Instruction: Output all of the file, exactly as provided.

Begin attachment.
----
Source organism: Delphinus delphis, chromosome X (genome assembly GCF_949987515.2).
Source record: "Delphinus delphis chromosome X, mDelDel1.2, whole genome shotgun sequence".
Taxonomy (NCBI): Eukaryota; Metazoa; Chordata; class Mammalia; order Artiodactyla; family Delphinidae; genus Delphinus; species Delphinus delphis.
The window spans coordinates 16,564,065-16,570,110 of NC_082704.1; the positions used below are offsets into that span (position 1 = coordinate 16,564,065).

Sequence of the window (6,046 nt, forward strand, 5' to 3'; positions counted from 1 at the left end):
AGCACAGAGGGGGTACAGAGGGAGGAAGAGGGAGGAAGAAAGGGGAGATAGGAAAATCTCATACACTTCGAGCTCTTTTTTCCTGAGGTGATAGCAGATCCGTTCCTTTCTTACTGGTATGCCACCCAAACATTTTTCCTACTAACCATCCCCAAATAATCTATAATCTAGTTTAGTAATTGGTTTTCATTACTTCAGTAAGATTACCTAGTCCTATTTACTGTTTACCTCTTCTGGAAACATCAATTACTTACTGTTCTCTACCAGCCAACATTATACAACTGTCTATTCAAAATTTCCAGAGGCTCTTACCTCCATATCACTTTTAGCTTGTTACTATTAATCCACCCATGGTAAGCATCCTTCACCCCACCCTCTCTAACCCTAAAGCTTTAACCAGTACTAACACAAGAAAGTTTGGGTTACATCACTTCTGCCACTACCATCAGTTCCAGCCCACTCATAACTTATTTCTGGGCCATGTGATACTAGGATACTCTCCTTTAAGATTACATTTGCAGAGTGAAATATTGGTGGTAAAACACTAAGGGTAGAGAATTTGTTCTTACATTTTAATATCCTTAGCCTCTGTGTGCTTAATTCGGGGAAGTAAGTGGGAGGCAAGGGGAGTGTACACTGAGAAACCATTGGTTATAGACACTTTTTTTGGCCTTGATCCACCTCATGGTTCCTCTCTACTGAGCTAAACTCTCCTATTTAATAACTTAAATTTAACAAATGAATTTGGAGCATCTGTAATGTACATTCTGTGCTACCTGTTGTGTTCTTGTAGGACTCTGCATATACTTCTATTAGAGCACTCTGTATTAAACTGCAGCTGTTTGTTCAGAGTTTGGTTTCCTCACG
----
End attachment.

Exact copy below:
Source organism: Delphinus delphis, chromosome X (genome assembly GCF_949987515.2).
Source record: "Delphinus delphis chromosome X, mDelDel1.2, whole genome shotgun sequence".
Taxonomy (NCBI): Eukaryota; Metazoa; Chordata; class Mammalia; order Artiodactyla; family Delphinidae; genus Delphinus; species Delphinus delphis.
The window spans coordinates 16,564,065-16,570,110 of NC_082704.1; the positions used below are offsets into that span (position 1 = coordinate 16,564,065).

Sequence of the window (6,046 nt, forward strand, 5' to 3'; positions counted from 1 at the left end):
AGCACAGAGGGGGTACAGAGGGAGGAAGAGGGAGGAAGAAAGGGGAGATAGGAAAATCTCATACACTTCGAGCTCTTTTTTCCTGAGGTGATAGCAGATCCGTTCCTTTCTTACTGGTATGCCACCCAAACATTTTTCCTACTAACCATCCCCAAATAATCTATAATCTAGTTTAGTAATTGGTTTTCATTACTTCAGTAAGATTACCTAGTCCTATTTACTGTTTACCTCTTCTGGAAACATCAATTACTTACTGTTCTCTACCAGCCAACATTATACAACTGTCTATTCAAAATTTCCAGAGGCTCTTACCTCCATATCACTTTTAGCTTGTTACTATTAATCCACCCATGGTAAGCATCCTTCACCCCACCCTCTCTAACCCTAAAGCTTTAACCAGTACTAACACAAGAAAGTTTGGGTTACATCACTTCTGCCACTACCATCAGTTCCAGCCCACTCATAACTTATTTCTGGGCCATGTGATACTAGGATACTCTCCTTTAAGATTACATTTGCAGAGTGAAATATTGGTGGTAAAACACTAAGGGTAGAGAATTTGTTCTTACATTTTAATATCCTTAGCCTCTGTGTGCTTAATTCGGGGAAGTAAGTGGGAGGCAAGGGGAGTGTACACTGAGAAACCATTGGTTATAGACACTTTTTTTGGCCTTGATCCACCTCATGGTTCCTCTCTACTGAGCTAAACTCTCCTATTTAATAACTTAAATTTAACAAATGAATTTGGAGCATCTGTAATGTACATTCTGTGCTACCTGTTGTGTTCTTGTAGGACTCTGCATATACTTCTATTAGAGCACTCTGTATTAAACTGCAGCTGTTTGTTCAGAGTTTGGTTTCCTCACG